(1 Cor 3:16–17 ESV) 16 Do you not know that you are God’s temple and that God’s Spirit dwells in you? 17 If anyone destroys God’s temple, God will destroy him. For God’s temple is holy, and you are that temple.
Again, Paul assumes we understand that we are indwelt by the Spirit, but in this case, “we” means the congregation as a community, not the individual.
Paul assumes that his readers are familiar with “God’s temple” — a clear allusion the temple in Jerusalem — and so see the comparison is more than mere metaphor. The church isn’t like a temple; it is a temple!
How do we know that? Well, if Peter’s gospel sermon in Acts 2 was typical of gospel preaching, the receipt of the Spirit was taught to the Corinthians before they were baptized. They knew that they’d individually receive the “indwelling.”
And to those familiar with the Exodus, “indwelling” should be an obvious tip off that this is like God’s dwelling among his people as a column of smoke and fire, resting in the Tabernacle’s Holy of Holies.
In short, Paul was no dispensationalist. Rather than preaching the repeal of the Law and the Prophets, he saw them fulfilled in Jesus and the story of the Exodus recurring through Jesus (as he’ll explain in more detail later). And just as God wanted a relationship with Israel in which he dwelt among them, God still wants to dwell among his people — except better. He now dwells within them!
This is part of the story of the gospel, preached in Old Testament terms — which I have no doubt was part of First Century preaching (Acts 7:45-48). And to Paul, the Spirit was not advanced material for the experts. It was part of a common body of knowledge all Christians should have.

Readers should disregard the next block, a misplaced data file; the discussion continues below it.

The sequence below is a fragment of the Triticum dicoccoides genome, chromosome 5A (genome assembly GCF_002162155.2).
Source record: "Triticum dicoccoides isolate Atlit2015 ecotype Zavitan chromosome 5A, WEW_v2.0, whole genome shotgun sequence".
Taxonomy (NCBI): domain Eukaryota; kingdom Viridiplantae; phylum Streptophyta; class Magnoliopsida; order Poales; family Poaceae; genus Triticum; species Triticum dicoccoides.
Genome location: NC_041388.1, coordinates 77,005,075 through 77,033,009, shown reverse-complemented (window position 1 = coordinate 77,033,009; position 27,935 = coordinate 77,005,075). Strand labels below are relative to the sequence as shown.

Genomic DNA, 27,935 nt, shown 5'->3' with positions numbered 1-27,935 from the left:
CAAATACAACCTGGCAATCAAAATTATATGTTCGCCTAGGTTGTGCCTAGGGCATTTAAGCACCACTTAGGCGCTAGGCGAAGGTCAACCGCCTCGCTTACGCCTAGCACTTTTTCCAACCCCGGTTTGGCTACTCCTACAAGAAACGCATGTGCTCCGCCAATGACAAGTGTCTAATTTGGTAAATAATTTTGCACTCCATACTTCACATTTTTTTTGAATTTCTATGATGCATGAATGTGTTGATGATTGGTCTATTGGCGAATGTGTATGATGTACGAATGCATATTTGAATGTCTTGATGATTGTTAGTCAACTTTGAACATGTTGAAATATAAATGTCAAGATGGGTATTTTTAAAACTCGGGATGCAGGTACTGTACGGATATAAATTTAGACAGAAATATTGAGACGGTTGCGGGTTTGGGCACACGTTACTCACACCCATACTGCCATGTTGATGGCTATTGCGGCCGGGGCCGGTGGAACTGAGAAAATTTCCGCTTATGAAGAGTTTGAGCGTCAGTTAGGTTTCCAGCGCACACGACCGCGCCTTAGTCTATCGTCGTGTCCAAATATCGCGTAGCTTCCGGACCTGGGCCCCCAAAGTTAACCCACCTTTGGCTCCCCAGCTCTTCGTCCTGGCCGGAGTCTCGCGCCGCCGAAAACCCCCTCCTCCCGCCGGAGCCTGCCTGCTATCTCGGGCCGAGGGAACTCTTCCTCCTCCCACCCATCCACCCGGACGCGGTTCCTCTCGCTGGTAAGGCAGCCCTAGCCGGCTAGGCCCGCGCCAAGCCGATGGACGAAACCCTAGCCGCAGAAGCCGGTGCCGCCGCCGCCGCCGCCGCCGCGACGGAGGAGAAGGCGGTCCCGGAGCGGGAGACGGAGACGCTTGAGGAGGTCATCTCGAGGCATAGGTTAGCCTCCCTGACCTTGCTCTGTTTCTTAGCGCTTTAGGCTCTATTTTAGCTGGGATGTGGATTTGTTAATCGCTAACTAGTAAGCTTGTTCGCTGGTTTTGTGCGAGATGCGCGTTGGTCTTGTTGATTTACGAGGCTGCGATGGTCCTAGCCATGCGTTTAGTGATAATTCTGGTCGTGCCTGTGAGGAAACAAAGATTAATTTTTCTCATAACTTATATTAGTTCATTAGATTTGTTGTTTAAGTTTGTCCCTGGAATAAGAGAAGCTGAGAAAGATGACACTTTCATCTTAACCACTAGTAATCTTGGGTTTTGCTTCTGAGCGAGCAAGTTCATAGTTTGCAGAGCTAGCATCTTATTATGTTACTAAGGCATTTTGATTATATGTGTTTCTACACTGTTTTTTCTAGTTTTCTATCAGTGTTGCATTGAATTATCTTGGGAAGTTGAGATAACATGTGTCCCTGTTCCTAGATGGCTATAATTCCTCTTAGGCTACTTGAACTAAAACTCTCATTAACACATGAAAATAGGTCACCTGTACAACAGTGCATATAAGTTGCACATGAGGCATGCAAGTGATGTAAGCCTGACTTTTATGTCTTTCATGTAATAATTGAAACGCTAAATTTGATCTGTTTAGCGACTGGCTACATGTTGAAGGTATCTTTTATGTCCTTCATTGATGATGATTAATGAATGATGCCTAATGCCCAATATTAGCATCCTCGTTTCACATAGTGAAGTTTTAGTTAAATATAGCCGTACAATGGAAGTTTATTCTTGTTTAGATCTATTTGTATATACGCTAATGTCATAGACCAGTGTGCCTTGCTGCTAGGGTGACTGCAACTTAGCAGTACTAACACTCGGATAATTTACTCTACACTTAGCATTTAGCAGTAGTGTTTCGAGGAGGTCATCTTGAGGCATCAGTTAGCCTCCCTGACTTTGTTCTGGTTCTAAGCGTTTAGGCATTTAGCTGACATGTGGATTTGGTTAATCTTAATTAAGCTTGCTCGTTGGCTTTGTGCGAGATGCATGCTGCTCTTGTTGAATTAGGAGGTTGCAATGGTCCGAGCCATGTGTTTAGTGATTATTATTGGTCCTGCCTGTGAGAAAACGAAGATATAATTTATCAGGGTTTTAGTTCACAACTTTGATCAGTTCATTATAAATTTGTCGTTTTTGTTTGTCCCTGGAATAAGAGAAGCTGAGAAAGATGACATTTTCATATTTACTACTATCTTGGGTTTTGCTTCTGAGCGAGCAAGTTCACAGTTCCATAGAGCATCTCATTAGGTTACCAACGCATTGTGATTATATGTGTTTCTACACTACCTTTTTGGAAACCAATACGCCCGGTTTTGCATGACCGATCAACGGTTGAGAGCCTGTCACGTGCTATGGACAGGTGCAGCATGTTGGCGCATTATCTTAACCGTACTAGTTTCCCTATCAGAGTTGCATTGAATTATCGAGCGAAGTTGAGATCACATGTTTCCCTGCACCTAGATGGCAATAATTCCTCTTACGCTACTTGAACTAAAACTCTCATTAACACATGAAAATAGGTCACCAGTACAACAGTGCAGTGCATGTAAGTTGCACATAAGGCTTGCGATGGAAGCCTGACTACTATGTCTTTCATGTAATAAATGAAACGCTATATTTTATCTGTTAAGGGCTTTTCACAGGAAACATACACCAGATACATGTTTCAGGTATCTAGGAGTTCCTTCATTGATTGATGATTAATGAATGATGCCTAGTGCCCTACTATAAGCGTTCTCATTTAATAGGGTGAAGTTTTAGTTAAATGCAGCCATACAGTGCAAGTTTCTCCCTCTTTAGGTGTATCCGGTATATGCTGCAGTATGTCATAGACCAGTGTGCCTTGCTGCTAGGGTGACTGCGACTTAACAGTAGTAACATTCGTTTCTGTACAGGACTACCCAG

And that fact allows him to explain how dividing a church is just as wrong as taking grappling hooks and pulling down Solomon’s Temple. And therefore, God’s curse will be on persons who dare commit such sacrilege.
You see, it’s not a mere metaphor, because the penalty for division is based on the penalty for violating the Temple. To get a feel for the Tanakh’s warnings about defiling the Tabernacle and the Temple —
(Lev 15:31 ESV) ”Thus you shall keep the people of Israel separate from their uncleanness, lest they die in their uncleanness by defiling my tabernacle that is in their midst.”
(Ezek 15 11-12 ESV) 11 Therefore, as I live, declares the Lord God, surely, because you have defiled my sanctuary with all your detestable things and with all your abominations, therefore I will withdraw. My eye will not spare, and I will have no pity. 12 A third part of you shall die of pestilence and be consumed with famine in your midst; a third part shall fall by the sword all around you; and a third part I will scatter to all the winds and will unsheathe the sword after them.
This is where Paul is coming from. To him, the Tanakh is the “Scriptures.” He looks for God’s will in the Old Testament, but viewed from the lens of Jesus and the cross.